Bombs work differently to beams. They use Earth (D) as a carrier. They charge up as you hold down right-click (increasing range) and fly out when you release it, detonating in a burst of area damage. Useful for attacking a group of enemies at range. This little gem does strong damage and chills your enemies, letting you inflict more damage before they reach you. More Cold (R) means more damage and chill effect, more Arcane (S) means a bigger area of effect. Season to taste.



4: Stalagdeath - SQR shift right click







There are more damaging area attacks out there (I refer you again to the steam, lightning, arcane combo) but Ice (QR) based attacks hit a wide radius and come with a cool ice crystal effect. The more ice in the spell, the wider the radius. A single Arcane (S) greatly increases the damage. You could also mix in an Earth (D) to add a knockdown effect. Be careful when using this in multiplayer, the massive radius means you can quite easily 'accidentally' take out your allies.



5: The Mighty Glacier - DQRQRQRQR - right click







This is one of the few top tier damage spells not to use the steam/arcane/lightning combo. The mighty glacier is a bomb, but does no splash damage. Instead, it focuses all of its power on a single target. You don't have to train it like a laser, the combo is easy to remember (just hit D and wildly mash Q and R) it's a great fire and forget weapon, and even the toughest enemies will feel it's sting.



6: PewPewPew - QRSA right click







Beams, bombs and area attacks not enough for you? Then how about a shotgun? Still not good enough? What about an Ice Shotgun? No? What about a Laser Lightning Ice Shotgun? I've got your attention now haven't I? Combining Ice (QR) and right click will fire a trio of ice shards in front of you, adding arcane (S) and lightning (A) ups the damage considerably, while adding more ice gives you more shards. As if that wasn't customisable enough the spread tightens if you hold down the right mouse button, just tapping it fires in a wide arc for when you're cornered.



7: Fun with Acronyms! - (QF)SAFE - middle click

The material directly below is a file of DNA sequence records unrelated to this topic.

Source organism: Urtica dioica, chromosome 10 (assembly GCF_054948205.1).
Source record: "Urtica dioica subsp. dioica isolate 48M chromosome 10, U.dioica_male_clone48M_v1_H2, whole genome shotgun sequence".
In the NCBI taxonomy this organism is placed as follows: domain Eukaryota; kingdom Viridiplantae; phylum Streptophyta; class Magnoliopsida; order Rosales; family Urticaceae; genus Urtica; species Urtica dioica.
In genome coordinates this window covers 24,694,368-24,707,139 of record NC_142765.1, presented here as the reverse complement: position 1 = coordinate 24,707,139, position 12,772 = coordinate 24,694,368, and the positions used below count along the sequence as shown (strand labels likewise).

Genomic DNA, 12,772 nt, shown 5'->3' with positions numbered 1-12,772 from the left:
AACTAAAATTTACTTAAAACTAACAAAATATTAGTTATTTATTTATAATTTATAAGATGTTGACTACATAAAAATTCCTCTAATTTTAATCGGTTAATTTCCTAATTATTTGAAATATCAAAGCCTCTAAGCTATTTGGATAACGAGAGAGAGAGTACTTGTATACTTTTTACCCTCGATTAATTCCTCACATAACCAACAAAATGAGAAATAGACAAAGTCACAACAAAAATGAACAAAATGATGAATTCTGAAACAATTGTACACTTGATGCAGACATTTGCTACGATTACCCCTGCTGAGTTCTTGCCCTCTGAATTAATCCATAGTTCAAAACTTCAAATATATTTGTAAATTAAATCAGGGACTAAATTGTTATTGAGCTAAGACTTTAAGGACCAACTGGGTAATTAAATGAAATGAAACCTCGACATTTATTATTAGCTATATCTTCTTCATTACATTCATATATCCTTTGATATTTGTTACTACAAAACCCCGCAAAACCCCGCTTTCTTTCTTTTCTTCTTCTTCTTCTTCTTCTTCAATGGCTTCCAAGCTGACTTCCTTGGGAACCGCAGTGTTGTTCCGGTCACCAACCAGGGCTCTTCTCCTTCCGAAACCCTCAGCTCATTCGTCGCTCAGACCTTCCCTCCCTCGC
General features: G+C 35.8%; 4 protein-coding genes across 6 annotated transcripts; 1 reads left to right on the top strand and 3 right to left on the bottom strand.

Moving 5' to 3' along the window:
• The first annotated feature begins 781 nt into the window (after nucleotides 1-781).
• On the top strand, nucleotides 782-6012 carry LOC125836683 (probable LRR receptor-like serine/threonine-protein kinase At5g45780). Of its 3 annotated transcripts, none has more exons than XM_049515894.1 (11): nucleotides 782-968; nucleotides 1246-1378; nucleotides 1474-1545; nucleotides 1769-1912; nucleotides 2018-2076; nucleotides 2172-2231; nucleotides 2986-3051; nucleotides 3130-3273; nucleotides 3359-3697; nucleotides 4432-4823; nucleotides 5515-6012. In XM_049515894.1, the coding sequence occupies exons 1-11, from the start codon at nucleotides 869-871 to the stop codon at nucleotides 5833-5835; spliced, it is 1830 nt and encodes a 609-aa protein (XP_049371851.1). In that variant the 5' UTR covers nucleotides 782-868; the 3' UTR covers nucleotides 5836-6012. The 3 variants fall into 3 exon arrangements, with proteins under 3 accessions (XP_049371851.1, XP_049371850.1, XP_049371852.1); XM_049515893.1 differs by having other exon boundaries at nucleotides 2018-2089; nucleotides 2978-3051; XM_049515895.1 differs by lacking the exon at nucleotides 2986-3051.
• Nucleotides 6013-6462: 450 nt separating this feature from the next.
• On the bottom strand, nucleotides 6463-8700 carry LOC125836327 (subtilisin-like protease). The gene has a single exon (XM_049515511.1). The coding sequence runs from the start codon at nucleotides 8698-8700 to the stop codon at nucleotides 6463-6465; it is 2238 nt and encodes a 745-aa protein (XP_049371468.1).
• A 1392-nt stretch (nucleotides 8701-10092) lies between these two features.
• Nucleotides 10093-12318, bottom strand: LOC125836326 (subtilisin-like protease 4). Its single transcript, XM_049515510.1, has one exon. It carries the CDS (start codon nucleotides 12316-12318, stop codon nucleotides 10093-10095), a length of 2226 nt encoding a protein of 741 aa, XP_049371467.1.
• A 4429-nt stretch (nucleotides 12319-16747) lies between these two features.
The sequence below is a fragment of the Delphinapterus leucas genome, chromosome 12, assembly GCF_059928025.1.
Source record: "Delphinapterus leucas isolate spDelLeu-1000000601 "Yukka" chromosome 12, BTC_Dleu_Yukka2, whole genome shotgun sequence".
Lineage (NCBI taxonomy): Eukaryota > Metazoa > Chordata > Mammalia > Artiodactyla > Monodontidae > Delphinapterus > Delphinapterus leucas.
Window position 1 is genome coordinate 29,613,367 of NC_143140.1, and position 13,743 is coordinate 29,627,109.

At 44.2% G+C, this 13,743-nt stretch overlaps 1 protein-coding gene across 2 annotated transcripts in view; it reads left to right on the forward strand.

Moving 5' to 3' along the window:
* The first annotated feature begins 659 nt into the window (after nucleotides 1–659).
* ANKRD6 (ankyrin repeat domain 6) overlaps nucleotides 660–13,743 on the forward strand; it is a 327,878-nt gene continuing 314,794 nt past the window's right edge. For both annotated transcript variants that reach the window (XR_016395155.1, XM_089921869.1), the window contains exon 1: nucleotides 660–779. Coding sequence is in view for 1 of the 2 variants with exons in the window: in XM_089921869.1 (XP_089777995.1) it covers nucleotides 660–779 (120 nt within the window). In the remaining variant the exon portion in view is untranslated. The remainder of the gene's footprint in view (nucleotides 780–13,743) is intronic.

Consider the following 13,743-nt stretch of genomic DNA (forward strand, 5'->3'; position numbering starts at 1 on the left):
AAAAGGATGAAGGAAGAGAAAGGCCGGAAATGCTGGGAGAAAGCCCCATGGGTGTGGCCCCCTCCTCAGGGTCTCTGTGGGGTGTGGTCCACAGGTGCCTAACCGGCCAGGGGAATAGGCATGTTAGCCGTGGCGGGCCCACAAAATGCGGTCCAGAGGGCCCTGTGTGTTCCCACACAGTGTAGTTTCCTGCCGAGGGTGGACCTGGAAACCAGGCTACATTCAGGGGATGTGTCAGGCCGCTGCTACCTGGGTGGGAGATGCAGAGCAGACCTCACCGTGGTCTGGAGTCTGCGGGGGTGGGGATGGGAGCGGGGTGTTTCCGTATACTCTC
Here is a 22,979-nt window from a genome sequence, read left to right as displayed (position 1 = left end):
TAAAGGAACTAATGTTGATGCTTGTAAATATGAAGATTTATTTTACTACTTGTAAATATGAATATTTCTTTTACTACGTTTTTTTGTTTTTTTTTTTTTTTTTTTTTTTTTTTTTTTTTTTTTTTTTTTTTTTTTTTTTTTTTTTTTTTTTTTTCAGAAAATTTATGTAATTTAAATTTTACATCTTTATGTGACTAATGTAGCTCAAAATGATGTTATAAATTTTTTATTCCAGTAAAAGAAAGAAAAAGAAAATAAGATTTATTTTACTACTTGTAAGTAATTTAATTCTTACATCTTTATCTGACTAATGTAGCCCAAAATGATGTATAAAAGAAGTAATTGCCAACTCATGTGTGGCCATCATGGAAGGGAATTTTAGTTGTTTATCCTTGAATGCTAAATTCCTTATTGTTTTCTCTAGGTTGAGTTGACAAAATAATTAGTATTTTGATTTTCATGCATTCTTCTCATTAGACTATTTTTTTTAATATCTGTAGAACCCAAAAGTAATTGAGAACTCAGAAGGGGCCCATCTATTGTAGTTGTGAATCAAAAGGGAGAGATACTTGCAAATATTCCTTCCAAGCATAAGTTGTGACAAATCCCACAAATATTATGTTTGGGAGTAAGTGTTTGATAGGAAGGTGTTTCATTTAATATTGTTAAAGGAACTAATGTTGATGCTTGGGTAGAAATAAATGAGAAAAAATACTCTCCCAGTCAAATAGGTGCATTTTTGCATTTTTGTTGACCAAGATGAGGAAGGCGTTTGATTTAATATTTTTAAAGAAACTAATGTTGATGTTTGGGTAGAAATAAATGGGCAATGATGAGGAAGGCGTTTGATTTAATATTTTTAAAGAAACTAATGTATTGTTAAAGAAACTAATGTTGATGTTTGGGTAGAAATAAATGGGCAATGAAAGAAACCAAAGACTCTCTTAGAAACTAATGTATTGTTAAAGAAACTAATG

Typing SAFE into Magicka and middle clicking will (unsurprisingly) keep you safe by making you immune to Fire, Arcane and Lightning. You can also add a Steam (QF) to it for more immunities, although that's less easy to remember. It's not showy, but casting this on yourself means you can use your big damaging spells without having to worry about accidentally killing yourself (although some say that's half the fun).



8: Super Exploding Electric Ice Wall - EQRQRAS







For most of these entries I've tried to come up with a catchy name, but in this case I couldn't possibly create anything more brilliant than the simple description: Super Exploding Electric Ice Wall. As the name suggests it is a wall (E and right or shift right click) of ice (QR) that is electrified (A) and explodes (S). Voila: the Super Exploding Electric Ice Wall! (the second ice makes it super). It's perfect when you want to block your enemy with an ice wall. And electrocute them. And blow them up.



9: Volcano Trap - EDFFF







One of the cleverest concepts we've seen, and also one of the most likely to get you killed. Combining Earth (D), Shield (E) and Fire (F) creates a wall of volcanoes that burn anyone who comes near them. Right clicking casts them in a semicircle, shift right clicking encircles yourself and shift left clicking casts them on your weapon, letting you spring them in a line the next time you hit. Why is this useful? Because enemies trapped by them will inevitably bumble into the walls and repeatedly set themselves on fire. You can even trap them in a circle of volcanoes with you if you like, just stand very, very still if you do.



10: Life from Below! - EW (shift) right click







One of our favourite spells in Magicka. Healing mines manage to be simple, effective and very very silly all at once. They're great because it only needs two elements to cast, and standing in the middle of the mines does enough healing to fully rejuvenate a near dead Mage (making any extra Ws redundant). Then there's the icing on the cake; it knocks back enemies, but leave you standing serene in the middle of a totally lethal looking explosion. Once we figured this one out it became our default method of healing. Get used to casting it as soon as you resurrect your allies (WA and Space) which if you use the rest of these spells, you'll probably be doing a lot.



A more comprehensive guide to how all the different elements mix can be found here. These our are favourites, but what's your go-to monster zapper?